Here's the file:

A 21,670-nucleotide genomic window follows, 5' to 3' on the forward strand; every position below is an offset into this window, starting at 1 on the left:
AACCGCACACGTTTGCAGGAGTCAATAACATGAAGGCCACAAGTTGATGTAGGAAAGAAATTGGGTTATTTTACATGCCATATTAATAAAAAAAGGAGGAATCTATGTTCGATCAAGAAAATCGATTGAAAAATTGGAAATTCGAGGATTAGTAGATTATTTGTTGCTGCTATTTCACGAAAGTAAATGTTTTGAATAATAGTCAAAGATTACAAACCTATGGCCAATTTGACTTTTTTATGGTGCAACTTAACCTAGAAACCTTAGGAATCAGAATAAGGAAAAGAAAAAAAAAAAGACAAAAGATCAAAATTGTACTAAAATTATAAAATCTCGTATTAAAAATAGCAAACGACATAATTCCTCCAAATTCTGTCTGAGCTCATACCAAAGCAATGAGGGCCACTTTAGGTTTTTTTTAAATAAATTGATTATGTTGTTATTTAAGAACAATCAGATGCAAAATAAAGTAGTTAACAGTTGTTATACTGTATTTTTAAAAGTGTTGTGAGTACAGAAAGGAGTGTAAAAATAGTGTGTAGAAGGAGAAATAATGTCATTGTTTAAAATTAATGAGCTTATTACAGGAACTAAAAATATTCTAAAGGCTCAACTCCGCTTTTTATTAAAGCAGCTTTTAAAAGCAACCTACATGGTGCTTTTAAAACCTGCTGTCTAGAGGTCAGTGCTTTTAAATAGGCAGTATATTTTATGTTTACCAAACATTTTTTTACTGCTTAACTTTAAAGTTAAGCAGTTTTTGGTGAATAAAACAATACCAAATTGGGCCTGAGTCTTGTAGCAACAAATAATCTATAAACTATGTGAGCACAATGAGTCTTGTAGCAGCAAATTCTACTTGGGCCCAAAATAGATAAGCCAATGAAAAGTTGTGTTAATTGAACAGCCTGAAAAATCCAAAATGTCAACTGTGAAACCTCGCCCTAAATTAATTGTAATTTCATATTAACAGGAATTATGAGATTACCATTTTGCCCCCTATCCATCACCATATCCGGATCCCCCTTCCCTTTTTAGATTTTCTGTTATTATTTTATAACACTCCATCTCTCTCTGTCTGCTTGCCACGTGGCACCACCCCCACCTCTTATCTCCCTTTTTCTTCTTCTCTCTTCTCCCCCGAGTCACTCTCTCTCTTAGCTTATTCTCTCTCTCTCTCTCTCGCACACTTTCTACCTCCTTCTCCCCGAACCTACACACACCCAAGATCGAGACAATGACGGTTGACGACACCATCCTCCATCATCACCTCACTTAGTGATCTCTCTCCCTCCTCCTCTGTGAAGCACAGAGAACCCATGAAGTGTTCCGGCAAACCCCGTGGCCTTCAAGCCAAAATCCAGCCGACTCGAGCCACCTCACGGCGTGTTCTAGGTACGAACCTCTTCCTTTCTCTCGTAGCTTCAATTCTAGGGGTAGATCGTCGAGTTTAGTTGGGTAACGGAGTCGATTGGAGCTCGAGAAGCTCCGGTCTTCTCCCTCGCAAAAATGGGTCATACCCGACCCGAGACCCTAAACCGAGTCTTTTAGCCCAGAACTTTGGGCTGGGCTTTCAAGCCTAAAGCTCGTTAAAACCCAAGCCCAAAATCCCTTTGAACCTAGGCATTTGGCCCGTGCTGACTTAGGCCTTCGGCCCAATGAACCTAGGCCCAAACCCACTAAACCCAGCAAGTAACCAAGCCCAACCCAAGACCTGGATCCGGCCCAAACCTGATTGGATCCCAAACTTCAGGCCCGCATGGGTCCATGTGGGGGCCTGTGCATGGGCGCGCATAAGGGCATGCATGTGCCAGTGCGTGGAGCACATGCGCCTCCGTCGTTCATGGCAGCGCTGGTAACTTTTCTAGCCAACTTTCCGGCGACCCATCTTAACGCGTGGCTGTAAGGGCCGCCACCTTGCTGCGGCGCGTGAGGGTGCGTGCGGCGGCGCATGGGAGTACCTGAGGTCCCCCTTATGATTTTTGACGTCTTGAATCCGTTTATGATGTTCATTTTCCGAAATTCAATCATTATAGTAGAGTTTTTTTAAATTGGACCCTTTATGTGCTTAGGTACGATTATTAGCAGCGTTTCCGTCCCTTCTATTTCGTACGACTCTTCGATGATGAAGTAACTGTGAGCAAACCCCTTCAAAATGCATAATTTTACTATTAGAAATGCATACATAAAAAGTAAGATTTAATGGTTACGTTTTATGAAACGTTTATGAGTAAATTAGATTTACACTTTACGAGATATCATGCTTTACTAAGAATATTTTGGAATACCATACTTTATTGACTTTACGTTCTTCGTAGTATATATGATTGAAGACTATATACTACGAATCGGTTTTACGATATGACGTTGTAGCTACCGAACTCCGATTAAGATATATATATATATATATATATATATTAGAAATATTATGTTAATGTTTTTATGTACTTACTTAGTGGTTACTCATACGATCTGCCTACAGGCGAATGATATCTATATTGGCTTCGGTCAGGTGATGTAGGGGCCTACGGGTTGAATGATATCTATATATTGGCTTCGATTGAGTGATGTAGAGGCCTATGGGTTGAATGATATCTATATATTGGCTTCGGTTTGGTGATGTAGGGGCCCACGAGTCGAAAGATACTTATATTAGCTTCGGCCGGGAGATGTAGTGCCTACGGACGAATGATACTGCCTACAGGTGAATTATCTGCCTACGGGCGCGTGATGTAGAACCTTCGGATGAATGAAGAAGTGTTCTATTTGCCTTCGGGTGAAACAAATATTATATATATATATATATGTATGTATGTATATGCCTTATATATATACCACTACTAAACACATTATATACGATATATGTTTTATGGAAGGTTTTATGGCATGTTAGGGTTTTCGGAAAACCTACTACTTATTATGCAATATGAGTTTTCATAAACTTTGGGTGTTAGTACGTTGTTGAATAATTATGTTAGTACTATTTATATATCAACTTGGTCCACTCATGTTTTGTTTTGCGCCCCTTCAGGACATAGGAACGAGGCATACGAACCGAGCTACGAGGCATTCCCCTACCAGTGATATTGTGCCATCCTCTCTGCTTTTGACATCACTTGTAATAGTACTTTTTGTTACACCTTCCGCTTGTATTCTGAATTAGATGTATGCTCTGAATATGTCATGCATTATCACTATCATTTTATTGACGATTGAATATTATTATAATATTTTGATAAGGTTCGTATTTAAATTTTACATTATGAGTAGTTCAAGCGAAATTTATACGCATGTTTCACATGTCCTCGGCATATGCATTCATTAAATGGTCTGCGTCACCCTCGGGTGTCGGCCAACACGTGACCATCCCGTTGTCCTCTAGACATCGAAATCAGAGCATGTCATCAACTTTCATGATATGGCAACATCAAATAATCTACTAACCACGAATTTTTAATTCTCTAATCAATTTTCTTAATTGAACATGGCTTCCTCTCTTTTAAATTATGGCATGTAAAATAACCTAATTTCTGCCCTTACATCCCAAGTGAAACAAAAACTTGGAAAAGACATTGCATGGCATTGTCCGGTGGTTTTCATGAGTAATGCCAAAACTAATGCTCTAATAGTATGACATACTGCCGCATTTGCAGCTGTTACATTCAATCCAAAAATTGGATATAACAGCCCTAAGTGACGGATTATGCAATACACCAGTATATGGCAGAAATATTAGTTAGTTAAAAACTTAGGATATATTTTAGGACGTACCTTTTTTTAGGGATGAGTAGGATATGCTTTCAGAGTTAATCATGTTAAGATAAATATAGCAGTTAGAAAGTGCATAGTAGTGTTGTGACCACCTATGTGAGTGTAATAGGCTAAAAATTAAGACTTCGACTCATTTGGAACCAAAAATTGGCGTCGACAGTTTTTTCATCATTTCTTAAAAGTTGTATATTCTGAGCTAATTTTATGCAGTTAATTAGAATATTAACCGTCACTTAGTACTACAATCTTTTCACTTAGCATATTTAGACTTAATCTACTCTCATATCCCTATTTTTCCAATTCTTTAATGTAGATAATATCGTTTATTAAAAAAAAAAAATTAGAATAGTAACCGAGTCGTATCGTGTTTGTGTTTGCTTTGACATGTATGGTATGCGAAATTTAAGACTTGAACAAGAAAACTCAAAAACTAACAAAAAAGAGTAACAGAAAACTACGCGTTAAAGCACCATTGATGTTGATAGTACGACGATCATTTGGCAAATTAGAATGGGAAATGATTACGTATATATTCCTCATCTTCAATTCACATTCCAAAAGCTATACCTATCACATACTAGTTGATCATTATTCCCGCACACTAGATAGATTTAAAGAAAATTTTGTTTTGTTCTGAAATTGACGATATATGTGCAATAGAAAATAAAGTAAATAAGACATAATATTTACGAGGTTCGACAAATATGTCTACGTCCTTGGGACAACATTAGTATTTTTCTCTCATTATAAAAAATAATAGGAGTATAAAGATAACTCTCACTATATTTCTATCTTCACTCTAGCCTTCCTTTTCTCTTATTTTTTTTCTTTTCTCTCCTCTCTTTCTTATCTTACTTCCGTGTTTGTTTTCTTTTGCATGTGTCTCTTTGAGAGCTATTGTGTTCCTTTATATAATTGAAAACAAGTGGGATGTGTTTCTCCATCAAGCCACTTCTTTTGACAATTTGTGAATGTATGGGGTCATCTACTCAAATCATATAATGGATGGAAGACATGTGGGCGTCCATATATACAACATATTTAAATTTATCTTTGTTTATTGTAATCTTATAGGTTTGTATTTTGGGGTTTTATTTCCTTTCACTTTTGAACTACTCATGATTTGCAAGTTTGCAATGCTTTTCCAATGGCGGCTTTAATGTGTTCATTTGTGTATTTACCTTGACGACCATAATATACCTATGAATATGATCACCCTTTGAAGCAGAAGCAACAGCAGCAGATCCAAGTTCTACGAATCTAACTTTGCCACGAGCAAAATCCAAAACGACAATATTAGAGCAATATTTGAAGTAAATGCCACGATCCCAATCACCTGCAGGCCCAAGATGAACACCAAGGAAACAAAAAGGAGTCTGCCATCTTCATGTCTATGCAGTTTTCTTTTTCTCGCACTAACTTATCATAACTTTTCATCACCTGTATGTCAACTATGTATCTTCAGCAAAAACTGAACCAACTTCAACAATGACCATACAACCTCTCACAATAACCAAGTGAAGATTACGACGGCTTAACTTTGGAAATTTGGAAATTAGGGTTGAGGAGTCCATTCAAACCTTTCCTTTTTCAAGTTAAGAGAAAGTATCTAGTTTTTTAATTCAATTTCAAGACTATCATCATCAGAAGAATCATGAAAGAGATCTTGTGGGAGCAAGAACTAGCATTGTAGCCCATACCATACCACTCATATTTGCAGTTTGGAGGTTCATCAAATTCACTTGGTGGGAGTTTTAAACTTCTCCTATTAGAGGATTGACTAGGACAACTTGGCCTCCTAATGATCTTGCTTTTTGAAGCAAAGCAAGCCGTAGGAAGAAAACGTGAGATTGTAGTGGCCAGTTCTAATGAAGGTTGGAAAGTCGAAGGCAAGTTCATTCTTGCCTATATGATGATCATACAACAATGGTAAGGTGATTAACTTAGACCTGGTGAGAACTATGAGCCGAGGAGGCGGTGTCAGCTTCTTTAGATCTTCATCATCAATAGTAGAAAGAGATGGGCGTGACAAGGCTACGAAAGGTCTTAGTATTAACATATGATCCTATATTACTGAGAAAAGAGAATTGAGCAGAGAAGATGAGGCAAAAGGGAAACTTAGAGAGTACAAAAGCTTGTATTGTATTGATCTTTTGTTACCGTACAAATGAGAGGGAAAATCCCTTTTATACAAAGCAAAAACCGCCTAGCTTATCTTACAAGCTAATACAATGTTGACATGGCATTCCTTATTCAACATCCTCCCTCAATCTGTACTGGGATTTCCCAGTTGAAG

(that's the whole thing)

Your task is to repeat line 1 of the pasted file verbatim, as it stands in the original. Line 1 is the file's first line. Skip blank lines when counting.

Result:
A 21,670-nucleotide genomic window follows, 5' to 3' on the forward strand; every position below is an offset into this window, starting at 1 on the left: